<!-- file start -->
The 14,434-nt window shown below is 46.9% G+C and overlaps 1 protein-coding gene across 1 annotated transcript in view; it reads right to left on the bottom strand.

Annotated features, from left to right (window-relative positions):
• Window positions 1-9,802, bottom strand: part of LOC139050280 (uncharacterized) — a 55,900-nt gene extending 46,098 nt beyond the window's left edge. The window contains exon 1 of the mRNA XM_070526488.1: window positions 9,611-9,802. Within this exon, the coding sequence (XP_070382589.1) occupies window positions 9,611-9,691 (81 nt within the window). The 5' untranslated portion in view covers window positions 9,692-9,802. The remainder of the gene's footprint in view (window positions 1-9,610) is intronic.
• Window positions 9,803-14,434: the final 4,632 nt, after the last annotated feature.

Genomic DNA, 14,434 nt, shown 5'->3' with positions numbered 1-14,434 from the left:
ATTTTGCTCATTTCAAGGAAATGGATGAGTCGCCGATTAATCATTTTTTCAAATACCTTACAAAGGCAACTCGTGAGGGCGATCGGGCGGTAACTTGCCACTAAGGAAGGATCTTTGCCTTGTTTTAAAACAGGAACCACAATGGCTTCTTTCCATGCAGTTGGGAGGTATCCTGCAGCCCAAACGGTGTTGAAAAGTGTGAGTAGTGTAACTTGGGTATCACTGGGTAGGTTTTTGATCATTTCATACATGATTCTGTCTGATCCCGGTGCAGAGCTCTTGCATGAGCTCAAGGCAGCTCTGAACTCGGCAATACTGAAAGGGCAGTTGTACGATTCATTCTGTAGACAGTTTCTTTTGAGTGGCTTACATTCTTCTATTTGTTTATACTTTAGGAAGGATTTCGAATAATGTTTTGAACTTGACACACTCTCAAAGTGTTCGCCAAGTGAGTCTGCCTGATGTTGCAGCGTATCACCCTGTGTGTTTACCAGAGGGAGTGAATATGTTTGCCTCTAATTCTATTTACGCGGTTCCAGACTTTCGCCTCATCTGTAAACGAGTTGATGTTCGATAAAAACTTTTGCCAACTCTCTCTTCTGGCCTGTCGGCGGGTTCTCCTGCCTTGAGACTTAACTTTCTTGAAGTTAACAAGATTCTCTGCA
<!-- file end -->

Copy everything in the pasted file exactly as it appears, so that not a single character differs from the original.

The 14,434-nt window shown below is 46.9% G+C and overlaps 1 protein-coding gene across 1 annotated transcript in view; it reads right to left on the bottom strand.

Annotated features, from left to right (window-relative positions):
• Window positions 1-9,802, bottom strand: part of LOC139050280 (uncharacterized) — a 55,900-nt gene extending 46,098 nt beyond the window's left edge. The window contains exon 1 of the mRNA XM_070526488.1: window positions 9,611-9,802. Within this exon, the coding sequence (XP_070382589.1) occupies window positions 9,611-9,691 (81 nt within the window). The 5' untranslated portion in view covers window positions 9,692-9,802. The remainder of the gene's footprint in view (window positions 1-9,610) is intronic.
• Window positions 9,803-14,434: the final 4,632 nt, after the last annotated feature.

Genomic DNA, 14,434 nt, shown 5'->3' with positions numbered 1-14,434 from the left:
ATTTTGCTCATTTCAAGGAAATGGATGAGTCGCCGATTAATCATTTTTTCAAATACCTTACAAAGGCAACTCGTGAGGGCGATCGGGCGGTAACTTGCCACTAAGGAAGGATCTTTGCCTTGTTTTAAAACAGGAACCACAATGGCTTCTTTCCATGCAGTTGGGAGGTATCCTGCAGCCCAAACGGTGTTGAAAAGTGTGAGTAGTGTAACTTGGGTATCACTGGGTAGGTTTTTGATCATTTCATACATGATTCTGTCTGATCCCGGTGCAGAGCTCTTGCATGAGCTCAAGGCAGCTCTGAACTCGGCAATACTGAAAGGGCAGTTGTACGATTCATTCTGTAGACAGTTTCTTTTGAGTGGCTTACATTCTTCTATTTGTTTATACTTTAGGAAGGATTTCGAATAATGTTTTGAACTTGACACACTCTCAAAGTGTTCGCCAAGTGAGTCTGCCTGATGTTGCAGCGTATCACCCTGTGTGTTTACCAGAGGGAGTGAATATGTTTGCCTCTAATTCTATTTACGCGGTTCCAGACTTTCGCCTCATCTGTAAACGAGTTGATGTTCGATAAAAACTTTTGCCAACTCTCTCTTCTGGCCTGTCGGCGGGTTCTCCTGCCTTGAGACTTAACTTTCTTGAAGTTAACAAGATTCTCTGCA